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15 Things to Do in Jordan

Charlotte Boswell

The Middle East's gem of Jordan is awash with ancient treasures, striking landscapes and diverse cultures and is steeped in thousands of years of history. From the modern city of Amman and the timeless carved city of Petra, to the red dunes of Wadi Rum and the intense-blue Dead Sea, there is something for everyone. With so many things to see and do in Jordan, here are 15 of the best.

1. Discover the ancient city of Petra

The ‘Red Rose City’ of Petra is a myriad of hand-hewn temples, tombs and caves carved from dusky pink rock in the Jordanian desert. This ancient archaeological site was founded by the nomadic Arab tribe of the Nabateans and became an important part of the lucrative incense and spice trade from the 1st century BC. The arrival of the Romans in 63 BC saw mass expansion in the city , however after the large earthquake in 363 AD, Petra was abandoned. A visit to Jordan nowadays wouldn’t be complete without exploring Petra. Enter the city by foot through the dramatic Siq canyon, a 1km-long fissure through the towering cliffs, with a narrow winding path that dramatically opens up to expose the incredible facade of the Treasury. Discover the beautifully carved temples, theatres and houses and learn about the fascinating baths, reservoirs and cisterns of this iconic site.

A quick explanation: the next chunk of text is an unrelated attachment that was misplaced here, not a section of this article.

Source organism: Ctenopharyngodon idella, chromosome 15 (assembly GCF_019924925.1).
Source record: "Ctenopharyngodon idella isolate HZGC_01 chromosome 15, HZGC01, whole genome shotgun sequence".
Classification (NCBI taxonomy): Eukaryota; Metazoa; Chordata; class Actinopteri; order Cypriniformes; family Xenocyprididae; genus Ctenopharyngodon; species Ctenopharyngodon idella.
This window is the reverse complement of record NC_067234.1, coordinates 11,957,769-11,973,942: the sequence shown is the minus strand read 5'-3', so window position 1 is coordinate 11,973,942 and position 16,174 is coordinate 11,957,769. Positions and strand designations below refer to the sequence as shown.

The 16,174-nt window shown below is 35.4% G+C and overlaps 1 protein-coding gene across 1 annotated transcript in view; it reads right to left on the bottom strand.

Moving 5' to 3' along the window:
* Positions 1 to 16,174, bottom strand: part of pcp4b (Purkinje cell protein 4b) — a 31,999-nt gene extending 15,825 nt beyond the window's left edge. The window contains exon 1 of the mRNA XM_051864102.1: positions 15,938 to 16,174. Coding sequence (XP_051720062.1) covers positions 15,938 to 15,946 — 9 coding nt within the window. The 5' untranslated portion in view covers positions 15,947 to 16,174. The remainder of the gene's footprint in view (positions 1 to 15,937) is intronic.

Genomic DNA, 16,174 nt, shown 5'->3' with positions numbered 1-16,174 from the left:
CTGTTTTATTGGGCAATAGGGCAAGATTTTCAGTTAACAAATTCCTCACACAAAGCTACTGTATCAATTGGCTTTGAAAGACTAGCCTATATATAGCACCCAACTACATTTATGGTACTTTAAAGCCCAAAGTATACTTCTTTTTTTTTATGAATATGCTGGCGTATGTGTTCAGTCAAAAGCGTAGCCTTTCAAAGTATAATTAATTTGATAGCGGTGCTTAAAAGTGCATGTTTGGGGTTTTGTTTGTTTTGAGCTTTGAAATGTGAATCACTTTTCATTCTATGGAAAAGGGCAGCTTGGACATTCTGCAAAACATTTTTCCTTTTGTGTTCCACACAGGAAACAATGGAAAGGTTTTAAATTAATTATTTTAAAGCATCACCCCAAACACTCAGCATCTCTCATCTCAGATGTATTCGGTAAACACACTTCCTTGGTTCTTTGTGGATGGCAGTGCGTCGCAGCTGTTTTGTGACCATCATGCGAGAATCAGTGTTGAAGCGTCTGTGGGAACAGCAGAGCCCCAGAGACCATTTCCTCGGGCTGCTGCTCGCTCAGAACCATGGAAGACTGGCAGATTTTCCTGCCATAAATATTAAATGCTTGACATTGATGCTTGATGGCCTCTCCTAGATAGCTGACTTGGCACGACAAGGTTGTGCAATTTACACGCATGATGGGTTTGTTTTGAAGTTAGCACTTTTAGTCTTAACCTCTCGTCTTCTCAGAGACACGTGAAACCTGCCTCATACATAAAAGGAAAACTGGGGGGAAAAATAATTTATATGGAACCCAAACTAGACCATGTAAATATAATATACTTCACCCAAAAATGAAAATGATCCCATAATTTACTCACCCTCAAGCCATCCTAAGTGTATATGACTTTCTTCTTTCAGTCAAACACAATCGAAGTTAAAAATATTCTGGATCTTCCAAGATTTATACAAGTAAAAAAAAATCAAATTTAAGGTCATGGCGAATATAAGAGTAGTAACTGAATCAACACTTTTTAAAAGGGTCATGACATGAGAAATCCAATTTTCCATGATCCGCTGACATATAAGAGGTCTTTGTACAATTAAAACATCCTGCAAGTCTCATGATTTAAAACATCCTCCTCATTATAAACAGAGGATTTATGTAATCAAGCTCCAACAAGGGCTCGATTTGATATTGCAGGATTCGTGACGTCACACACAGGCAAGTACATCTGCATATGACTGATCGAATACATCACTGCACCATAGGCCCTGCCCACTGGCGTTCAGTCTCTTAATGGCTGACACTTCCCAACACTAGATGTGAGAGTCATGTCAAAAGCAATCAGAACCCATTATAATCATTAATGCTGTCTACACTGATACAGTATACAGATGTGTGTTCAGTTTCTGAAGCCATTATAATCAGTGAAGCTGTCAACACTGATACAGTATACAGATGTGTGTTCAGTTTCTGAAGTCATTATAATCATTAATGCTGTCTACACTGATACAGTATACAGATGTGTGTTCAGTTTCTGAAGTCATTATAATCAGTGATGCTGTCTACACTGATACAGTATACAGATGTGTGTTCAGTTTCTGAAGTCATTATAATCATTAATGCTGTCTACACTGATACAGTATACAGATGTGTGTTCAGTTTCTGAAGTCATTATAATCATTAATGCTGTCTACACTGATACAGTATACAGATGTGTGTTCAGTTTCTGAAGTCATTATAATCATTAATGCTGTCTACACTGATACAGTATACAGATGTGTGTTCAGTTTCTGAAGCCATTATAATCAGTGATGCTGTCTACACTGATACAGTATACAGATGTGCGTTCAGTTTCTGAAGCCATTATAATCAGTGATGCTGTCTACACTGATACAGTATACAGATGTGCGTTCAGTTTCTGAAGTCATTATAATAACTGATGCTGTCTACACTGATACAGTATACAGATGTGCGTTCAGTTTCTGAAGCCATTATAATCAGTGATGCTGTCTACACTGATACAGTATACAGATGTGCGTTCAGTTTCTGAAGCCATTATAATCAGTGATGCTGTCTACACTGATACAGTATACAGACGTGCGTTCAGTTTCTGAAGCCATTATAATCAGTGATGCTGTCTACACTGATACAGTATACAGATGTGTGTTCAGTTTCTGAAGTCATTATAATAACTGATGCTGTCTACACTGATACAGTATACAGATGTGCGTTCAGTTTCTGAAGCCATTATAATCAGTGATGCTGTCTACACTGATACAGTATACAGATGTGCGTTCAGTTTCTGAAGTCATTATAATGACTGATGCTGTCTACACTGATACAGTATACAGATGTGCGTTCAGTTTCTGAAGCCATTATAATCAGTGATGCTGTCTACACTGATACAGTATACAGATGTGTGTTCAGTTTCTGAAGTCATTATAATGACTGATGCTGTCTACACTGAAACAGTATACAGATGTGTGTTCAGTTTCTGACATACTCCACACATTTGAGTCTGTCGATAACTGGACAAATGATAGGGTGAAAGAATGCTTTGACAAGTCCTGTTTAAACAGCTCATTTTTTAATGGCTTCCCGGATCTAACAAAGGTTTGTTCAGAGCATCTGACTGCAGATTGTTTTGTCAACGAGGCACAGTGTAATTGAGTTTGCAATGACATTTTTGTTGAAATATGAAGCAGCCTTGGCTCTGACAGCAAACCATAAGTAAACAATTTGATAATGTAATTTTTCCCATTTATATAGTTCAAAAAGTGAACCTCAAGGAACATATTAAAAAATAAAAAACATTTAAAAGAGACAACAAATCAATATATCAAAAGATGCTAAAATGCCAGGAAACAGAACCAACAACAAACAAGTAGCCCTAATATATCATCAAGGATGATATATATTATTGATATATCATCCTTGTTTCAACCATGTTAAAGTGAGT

Ancient temple Petra Jordan

2. Take a 4WD jeep tour at Wadi Rum 

Known as the ‘Valley of the Moon’ due to its other-worldly appearance, Wadi Rum is a protected desert wilderness in southern Jordan. It is the largest dry river valley in Jordan and features dramatic sandstone mountains, domed granite rocks and red arches. Once a playground of Lawrence of Arabia, Wadi Rum is now one of Jordan’s most popular and stunning sites. Take an exhilarating four-wheel drive across the dunes exploring the unusual geological formations and local fauna including ibex and Arabian desert cats. As the day draws to an end, be inspired as the sun sets and red and orange hues flood the sky over the dramatic landscapes.

Wadi Rum Desert Jordan

3. Visit Amman’s beautiful Blue Mosque

Capped by a spectacular blue mosaic dome, the King Abdullah I Mosque in Amman is the city’s most important mosque where thousands of Muslims offer prayer. The octagonal prayer hall is a beautiful place of worship. The mosque is also home to a small collection of photos of King Abdullah I and ancient relics such as pottery shards, coins and stone engravings are also on display. It is the only mosque in Amman that openly welcomes non-Muslim visitors and iswell worth the visit, especially if even just to view the stunning turquoise-tiled dome.